Why do we need honor societies at all?

The New York Times published an article a few days ago on schools that are cutting back on the number of honor societies they have. The argument is that so many students are in so many honor societies that they’ve ceased to mean anything to colleges and furthermore, students don’t take them seriously. If you’re in seven honor societies, you can’t actually be fully involved in all of them (especially if you’re also in band, on the swim team, and trying to do a bazillion hours of community service to pad your college apps). I can’t comment on whether students take them seriously, but I will add that despite what the article says, the National Honor Society ain’t all that prestigious. If you’re applying to a competitive college, everyone applying will also be a member. If you’re applying to a not-very-competitive college, whatever criteria got you into the NHS will get you into the school even if you’re not a member.

But what I really want to know is, why do we need these honor societies at all? I admit, it’s nice to see something that acknowledges students for their attention to academics, given that it’s usually the jocks who get most of the positive attention and the troublemakers who get most of the negative attention. (It is sad though that schools that spend insane amounts of money on their varsity sports programs can’t come up with the $1200 to fund the faculty advisor to an honor society.)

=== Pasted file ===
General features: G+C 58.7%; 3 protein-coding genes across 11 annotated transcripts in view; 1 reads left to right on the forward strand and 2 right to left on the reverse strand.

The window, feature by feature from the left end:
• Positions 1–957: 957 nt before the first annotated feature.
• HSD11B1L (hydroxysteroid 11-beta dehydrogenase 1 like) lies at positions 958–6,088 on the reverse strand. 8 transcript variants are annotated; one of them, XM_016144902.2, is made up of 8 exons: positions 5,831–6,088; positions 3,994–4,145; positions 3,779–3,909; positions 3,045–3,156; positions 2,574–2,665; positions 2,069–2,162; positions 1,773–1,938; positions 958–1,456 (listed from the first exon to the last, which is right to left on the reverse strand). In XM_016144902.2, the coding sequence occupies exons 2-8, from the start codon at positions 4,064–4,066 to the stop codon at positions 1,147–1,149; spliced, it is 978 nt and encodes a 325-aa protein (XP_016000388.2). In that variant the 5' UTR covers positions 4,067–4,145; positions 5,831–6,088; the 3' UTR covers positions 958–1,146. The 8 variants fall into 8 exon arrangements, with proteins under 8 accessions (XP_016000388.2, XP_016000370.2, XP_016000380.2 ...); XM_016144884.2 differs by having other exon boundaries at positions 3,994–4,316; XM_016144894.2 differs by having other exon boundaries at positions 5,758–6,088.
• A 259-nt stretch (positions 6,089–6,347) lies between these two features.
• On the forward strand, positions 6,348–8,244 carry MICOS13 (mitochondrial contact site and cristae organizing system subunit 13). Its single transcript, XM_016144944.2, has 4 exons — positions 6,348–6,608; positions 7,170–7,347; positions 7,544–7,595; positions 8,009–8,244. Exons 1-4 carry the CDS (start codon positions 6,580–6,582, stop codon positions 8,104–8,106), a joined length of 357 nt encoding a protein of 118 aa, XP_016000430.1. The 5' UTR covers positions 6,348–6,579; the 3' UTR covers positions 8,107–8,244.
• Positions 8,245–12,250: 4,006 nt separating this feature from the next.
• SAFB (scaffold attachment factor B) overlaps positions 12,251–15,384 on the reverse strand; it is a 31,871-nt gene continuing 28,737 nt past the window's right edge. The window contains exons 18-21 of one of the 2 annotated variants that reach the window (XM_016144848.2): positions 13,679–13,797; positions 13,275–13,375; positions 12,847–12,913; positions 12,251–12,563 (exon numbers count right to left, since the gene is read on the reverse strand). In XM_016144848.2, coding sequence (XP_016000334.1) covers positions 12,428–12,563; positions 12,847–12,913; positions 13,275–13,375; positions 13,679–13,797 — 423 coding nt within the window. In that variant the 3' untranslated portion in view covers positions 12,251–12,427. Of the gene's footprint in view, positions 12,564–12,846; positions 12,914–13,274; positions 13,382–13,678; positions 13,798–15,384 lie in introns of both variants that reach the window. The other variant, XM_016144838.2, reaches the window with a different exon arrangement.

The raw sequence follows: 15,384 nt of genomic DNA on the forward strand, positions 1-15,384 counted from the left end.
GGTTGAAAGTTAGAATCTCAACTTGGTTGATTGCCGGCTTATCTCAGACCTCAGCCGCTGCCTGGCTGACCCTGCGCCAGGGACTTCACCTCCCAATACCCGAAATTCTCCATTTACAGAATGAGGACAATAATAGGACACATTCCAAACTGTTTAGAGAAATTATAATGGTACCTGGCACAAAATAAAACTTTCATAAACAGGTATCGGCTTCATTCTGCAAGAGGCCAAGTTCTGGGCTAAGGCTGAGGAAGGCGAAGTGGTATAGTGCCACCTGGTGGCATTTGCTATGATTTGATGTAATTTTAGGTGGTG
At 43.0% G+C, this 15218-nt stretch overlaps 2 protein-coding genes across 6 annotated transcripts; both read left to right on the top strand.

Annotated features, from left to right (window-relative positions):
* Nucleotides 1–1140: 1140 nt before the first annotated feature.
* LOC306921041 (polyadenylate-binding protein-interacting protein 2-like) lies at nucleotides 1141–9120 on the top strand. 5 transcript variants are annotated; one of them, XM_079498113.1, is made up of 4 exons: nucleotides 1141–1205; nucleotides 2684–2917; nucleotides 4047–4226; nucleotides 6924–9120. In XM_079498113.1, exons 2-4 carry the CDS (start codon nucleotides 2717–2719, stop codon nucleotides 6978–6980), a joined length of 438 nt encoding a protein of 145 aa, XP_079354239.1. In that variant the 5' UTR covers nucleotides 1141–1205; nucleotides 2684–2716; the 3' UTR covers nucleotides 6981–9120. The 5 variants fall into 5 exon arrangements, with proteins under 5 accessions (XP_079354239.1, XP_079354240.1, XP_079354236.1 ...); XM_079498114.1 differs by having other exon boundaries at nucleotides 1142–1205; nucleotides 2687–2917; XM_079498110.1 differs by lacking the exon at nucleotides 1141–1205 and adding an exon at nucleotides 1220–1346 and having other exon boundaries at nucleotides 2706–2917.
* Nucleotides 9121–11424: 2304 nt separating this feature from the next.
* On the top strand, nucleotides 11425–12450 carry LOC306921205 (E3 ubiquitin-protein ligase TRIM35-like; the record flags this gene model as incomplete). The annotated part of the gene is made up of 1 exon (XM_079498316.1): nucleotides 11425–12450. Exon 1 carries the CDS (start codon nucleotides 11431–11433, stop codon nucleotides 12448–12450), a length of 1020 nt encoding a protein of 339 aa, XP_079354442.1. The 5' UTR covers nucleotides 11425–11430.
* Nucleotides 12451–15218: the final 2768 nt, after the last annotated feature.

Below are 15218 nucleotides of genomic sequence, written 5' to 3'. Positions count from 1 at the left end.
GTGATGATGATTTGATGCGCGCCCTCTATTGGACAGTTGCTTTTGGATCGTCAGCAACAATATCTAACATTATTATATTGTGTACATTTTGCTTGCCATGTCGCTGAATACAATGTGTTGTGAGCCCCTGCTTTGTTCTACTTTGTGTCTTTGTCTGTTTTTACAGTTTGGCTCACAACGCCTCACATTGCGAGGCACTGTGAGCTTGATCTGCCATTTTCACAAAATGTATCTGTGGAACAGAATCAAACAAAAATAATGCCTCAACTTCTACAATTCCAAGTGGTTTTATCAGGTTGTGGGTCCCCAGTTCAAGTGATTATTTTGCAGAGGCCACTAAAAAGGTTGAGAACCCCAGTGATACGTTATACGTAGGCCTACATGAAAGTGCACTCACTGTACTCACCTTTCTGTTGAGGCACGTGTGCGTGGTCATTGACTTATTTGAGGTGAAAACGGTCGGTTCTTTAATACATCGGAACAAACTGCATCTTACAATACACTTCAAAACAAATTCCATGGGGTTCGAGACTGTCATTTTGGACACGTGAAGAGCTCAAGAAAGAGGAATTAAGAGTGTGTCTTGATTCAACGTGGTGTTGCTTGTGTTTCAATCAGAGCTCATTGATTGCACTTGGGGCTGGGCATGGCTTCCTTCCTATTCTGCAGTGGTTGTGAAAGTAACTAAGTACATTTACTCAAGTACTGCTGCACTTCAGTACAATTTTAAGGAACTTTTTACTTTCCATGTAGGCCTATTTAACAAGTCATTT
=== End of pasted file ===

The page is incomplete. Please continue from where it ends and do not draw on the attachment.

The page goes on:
Taking a larger view, do we really need to visibly and overtly separate the “good” from the “bad,” the “smart” from the “dumb,” the “worthy” from the “unworthy?” Are you really a less valuable human being (or a less smart one) because you only have three cords around your neck at graduation instead of nine? Or because you have no cords around your neck? Does maintaining a 90 average in Spanish really mean that you deserve to be in the in group, but maintaining an 89 average make you unworthy of acknowledgment?  And would you rather be acknowledged for being you — an individual human being with hopes, fears, strengths, weaknesses, dreams, goals, passions — or as one of 200 people who did well on a lot of Spanish tests? I’ll take the former, thanks.

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